# How to you compute the intercepts of a quadratic function?

For the x-intercept, set x to 0. For the y-intercept(s) (if any), set y to 0.

## To compute the intercepts of a quadratic function, you need to find the x-intercept(s) and the y-intercept(s) of the graph of the function.

To find the x-intercept(s), you need to set the y-value (or the function itself) to 0 and solve for the corresponding x-values. This is because the x-intercept is the point(s) where the graph of the function crosses the x-axis. To do this, set the quadratic equation equal to 0 and solve for x using factoring, completing the square, or the quadratic formula.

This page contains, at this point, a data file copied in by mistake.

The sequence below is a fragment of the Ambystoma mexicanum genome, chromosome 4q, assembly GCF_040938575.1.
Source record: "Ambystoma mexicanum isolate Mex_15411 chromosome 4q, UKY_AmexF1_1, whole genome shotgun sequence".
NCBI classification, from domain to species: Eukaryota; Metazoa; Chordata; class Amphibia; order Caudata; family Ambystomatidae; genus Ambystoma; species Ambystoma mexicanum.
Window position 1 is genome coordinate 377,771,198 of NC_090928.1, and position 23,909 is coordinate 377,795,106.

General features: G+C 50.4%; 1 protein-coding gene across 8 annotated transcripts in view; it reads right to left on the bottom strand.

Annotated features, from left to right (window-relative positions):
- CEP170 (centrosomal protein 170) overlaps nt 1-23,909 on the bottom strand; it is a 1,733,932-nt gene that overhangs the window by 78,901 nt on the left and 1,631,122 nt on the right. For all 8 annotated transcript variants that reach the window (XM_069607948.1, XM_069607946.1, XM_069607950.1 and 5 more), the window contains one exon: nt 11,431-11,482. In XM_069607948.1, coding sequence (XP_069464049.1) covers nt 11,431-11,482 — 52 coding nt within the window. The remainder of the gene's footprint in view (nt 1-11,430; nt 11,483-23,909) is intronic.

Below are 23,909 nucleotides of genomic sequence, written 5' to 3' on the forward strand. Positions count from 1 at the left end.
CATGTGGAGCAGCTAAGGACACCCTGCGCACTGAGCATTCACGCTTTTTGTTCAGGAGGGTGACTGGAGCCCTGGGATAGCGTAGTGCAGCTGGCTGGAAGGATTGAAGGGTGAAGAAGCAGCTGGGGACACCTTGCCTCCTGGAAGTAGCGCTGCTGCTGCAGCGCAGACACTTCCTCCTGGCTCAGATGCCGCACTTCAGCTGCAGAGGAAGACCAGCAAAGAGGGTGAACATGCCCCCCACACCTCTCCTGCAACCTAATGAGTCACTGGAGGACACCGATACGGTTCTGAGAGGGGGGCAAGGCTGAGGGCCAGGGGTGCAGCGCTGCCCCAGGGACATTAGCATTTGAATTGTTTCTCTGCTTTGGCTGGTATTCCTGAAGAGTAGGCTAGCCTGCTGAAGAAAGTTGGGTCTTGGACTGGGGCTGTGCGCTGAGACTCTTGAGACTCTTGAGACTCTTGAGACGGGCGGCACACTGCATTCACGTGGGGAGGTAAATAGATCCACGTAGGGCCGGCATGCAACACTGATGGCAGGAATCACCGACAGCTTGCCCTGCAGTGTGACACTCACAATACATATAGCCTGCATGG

For example, if you have a quadratic function of the form y = ax^2 + bx + c, set y = 0 and solve the resulting quadratic equation ax^2 + bx + c = 0 for x to find the x-intercept(s).

To find the y-intercept(s), you need to set the x-value to 0 and evaluate the function at that point. This is because the y-intercept is the point(s) where the graph of the function crosses the y-axis. By substituting x = 0 into the quadratic function, you can find the corresponding y-value(s).

Once you solve the equations or evaluate the function at x = 0, you will have the x-intercept(s) and the y-intercept(s) of the quadratic function.